Editor Interview: MadHat Annual

This interview is provided for archival purposes. The listing is not currently active.

Q: Describe what you publish in 25 characters or less.

A: a wedding feast

Q: What other current publications (or publishers) do you admire most?

A: American Letters & Commentary, Caketrain, Diagram, Dreaming Methods, Drunken Boat, Journal of Experimental Fiction, Otoliths, Action,Yes, Jiving Ladybug, Apostrophecast, Exquisite Corpse, Fiction International, Gargoyle, Unlikely Stories, and Wheelhouse

Q: If you publish writing, who are your favorite writers? If you publish art, who are your favorite artists?

A: Samuel Beckett, Don DeLillo, Donald Barthelme, Isabel Allende, Gertrude Stein, Franz Kafka, Lewis Carroll, Jorge Luis Borges, Fyodor Dostoyevsky, Rikki Ducornet, Jane Austen, Albert Camus, Guy de Maupassant, Thomas Hardy, Italo Calvino, Leonora Carrington, Mark Twain, Jonathan Swift, Charles Dickens, Dorothy Parker, Rainer Maria Rilke, Anna Akhmatova, early W. S. Merwin, John Berryman, Yves Bonnefoy, John Ashbery, Joseph Brodsky, Tristan Tzara, Andre and Elisa Breton

Q: What sets your publication apart from others that publish similar material?

A: First, we publish a wider range of "genres" than the vast majority of online journals: fiction; poetry (including concrete/visual); drama; whatnots (the undefinable); wit and whimsy; digital films and video's; cartoons; "creative non-fiction;" book reviews; columns; and texts in audio. Second, we "marry" texts with audio and art. Each author's work is accompanied by original, custom-made music or author's recitation, or both, as well as custom-made artwork. We also offer unique features, including showcases of works by authors and artists from specific countries. In our next issue, we will feature contemporary Russian writers, as well as "visual music" and "moving words." Our current issue, the Mad Bunkers' mash, which is still evolving, is a collaborative project by Mad Hatters' Review and Bunk Magazine. The journal is surprising and expansive, collaborative and anti-cliquish; we look for fresh, original writing. I'm always open to new ideas and projects and refuse to publish the same author/s in consecutive issues, unless we're publishing works in serial form.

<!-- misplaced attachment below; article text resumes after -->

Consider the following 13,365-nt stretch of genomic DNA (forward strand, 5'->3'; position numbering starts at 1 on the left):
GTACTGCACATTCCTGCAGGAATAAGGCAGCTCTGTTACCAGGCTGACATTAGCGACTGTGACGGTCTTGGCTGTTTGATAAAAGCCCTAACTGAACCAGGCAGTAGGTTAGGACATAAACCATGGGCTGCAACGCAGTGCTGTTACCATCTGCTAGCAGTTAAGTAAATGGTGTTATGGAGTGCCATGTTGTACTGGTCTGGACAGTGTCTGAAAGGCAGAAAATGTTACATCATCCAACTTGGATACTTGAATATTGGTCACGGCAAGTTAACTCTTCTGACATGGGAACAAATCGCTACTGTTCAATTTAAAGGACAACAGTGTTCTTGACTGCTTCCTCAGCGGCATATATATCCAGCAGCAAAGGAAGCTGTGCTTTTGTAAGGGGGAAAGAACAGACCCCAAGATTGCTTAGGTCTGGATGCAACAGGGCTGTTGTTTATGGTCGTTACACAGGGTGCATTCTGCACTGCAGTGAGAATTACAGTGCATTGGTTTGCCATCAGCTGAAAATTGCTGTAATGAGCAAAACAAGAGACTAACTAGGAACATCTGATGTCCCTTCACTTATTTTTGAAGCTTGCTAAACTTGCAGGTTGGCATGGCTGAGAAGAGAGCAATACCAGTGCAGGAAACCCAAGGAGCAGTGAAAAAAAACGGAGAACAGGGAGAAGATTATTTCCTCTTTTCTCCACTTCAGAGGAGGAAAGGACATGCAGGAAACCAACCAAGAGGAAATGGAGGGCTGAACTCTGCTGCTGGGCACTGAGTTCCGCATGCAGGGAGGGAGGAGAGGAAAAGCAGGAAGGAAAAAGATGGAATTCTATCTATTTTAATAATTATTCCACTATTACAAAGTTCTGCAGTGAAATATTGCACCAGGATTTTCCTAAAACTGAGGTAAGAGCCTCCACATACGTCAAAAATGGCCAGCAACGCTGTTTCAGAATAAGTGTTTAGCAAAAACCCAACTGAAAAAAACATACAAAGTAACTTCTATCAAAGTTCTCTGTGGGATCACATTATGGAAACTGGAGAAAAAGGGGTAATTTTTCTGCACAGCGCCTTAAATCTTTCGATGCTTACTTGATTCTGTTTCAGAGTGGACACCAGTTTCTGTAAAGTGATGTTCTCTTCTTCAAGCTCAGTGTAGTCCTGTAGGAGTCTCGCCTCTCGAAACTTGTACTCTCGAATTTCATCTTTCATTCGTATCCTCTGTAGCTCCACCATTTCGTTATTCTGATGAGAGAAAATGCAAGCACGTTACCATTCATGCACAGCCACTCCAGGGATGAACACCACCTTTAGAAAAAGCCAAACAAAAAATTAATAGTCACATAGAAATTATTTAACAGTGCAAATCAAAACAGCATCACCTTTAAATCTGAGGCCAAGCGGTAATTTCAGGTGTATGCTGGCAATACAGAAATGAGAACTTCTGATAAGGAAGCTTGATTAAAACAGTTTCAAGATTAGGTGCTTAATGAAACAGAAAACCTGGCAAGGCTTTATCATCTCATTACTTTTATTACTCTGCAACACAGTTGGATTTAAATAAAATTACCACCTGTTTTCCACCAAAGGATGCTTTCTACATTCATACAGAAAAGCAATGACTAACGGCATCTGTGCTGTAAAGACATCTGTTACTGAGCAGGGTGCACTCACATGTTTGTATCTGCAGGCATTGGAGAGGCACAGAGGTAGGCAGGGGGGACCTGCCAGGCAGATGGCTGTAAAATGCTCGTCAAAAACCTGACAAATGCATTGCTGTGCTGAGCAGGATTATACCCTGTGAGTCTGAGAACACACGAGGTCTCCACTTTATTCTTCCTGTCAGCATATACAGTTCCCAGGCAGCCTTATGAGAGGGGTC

Q: What is the best advice you can give people who are considering submitting work to your publication?

A: Familiarize yourself with our journal to get a sense of what we like. Start with our "About" page and peruse "Archives."

Q: Describe the ideal submission.

A: Fresh, surprising, and linguistically delicious.

Q: What do submitters most often get wrong about your submissions process?

A: They don't read our guidelines thoroughly, and many submit during closed periods. Also, it's obvious that the majority of submitters are unfamiliar with the journal's philosophical and aesthetic inclinations.

Q: How much do you want to know about the person submitting to you?

A: Our submissions form asks for a bio. Cover letters are unnecessary. The quality and originality of the writing is far more important than a list of credits, but we're curious to see where the author has published.